FINRA outlines the digital standards that ERS must meet to be compliant, covering key aspects including data format, verification of the completeness and accuracy of data capture, and backup measures.

Is outsourced recordkeeping compliant with FINRA Rule 4511?

Under FINRA Rule 4511, member firms can use outsourced recordkeeping tools or platforms. In doing so, these members must know that they have an ongoing responsibility to oversee, supervise, and monitor the performance of outsourced recordkeeping to ensure it upholds the required standards.

One of the most pressing considerations when using third-party recordkeeping services is protection against cyber attacks. For this reason, member firms must implement robust information security policies and protocols. Given the pervasive nature of cyber criminals in the financial sector, FINRA Regulatory Notice 21-29 is a useful resource for remaining compliant with FINRA Rule 4511 when using third-party recordkeeping services.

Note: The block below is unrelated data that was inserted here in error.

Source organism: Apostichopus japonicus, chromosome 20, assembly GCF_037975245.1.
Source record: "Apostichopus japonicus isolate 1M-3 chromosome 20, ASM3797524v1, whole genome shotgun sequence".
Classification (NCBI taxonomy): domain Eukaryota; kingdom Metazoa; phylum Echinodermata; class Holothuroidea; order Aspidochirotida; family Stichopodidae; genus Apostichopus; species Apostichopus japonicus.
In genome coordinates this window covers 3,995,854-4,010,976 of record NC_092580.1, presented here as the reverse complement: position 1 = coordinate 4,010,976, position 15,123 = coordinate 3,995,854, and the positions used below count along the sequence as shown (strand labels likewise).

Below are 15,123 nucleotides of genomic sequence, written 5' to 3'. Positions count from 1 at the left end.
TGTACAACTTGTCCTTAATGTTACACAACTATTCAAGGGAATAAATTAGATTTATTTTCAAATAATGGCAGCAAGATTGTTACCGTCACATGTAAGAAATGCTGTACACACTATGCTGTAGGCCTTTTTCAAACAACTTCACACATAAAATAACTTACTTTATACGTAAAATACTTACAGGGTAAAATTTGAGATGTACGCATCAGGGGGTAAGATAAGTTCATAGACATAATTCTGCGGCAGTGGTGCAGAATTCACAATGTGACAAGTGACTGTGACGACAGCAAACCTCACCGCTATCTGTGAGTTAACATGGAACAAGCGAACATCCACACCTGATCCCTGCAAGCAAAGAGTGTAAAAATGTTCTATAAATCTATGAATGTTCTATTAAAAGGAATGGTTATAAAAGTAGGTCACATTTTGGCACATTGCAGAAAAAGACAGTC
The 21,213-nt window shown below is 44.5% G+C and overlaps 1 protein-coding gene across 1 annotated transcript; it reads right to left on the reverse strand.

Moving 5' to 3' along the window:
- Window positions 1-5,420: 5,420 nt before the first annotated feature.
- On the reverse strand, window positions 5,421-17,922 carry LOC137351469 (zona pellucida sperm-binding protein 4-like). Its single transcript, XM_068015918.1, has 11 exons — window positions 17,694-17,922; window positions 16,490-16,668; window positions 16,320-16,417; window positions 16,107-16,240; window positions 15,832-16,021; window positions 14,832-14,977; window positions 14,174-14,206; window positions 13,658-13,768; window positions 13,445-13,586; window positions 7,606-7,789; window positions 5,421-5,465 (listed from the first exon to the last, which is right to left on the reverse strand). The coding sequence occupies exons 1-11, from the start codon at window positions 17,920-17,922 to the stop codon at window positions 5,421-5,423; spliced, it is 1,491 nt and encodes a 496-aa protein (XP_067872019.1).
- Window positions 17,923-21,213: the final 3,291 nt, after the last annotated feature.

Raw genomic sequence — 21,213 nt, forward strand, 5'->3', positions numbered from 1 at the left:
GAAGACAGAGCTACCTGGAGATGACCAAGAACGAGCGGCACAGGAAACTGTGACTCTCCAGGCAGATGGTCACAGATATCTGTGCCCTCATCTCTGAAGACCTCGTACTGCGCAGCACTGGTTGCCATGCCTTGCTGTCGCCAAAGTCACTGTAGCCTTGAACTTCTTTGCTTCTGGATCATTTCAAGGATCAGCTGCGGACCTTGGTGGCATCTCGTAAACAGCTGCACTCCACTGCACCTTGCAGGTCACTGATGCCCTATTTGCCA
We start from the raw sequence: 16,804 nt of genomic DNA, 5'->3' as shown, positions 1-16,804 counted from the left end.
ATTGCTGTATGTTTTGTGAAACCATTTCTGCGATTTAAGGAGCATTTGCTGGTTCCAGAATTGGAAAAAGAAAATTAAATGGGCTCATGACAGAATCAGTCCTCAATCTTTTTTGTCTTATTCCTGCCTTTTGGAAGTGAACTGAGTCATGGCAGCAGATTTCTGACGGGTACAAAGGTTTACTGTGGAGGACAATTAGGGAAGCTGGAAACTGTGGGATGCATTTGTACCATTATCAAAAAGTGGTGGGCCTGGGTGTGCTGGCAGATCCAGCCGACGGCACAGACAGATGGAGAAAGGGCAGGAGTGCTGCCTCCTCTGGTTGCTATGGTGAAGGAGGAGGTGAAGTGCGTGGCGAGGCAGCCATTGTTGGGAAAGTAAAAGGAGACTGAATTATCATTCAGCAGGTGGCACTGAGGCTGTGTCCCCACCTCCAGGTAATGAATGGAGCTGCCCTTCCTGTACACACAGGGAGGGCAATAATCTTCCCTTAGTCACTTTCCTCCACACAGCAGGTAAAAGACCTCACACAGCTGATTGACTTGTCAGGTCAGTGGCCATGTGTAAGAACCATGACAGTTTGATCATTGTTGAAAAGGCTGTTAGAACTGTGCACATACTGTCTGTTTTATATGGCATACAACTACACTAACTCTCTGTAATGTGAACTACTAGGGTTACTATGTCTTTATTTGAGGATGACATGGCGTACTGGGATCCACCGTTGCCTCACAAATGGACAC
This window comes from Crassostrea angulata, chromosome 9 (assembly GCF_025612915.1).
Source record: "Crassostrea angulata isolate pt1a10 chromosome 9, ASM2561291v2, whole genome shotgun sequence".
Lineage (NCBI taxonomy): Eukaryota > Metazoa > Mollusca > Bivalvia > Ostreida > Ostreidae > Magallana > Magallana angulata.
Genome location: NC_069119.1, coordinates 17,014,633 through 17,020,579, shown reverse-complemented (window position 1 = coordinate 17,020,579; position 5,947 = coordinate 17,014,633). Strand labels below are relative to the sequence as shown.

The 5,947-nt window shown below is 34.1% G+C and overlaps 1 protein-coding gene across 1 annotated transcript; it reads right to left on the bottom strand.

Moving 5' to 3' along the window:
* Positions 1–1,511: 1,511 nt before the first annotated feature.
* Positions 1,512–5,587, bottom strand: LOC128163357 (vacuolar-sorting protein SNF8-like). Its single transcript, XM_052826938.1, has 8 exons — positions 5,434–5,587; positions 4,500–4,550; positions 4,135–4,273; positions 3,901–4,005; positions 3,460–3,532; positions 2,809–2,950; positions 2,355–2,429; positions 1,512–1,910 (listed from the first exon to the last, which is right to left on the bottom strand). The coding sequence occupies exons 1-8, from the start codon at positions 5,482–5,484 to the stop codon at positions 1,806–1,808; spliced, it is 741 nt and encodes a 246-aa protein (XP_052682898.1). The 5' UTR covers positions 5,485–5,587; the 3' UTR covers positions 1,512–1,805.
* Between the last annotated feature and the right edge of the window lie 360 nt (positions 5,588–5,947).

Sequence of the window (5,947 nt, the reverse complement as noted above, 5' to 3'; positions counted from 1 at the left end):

Consequences of violating FINRA Rule 4511: Fines and violations

FINRA Rule 4511 violation carries significant consequences, including fines and censures. Sanctions are designed to deter misconduct, thereby protecting the public and the integrity of the broker-dealer industry. 

Published sanctions guidelines state that FINRA Rule 4511 penalties and fines following non-compliance vary widely from $5,000 to $310,000. Severe violations of FINRA Rule 4511 and Exchange Act Rules 17a-3 and 17a-4 can result in suspension or even expulsion.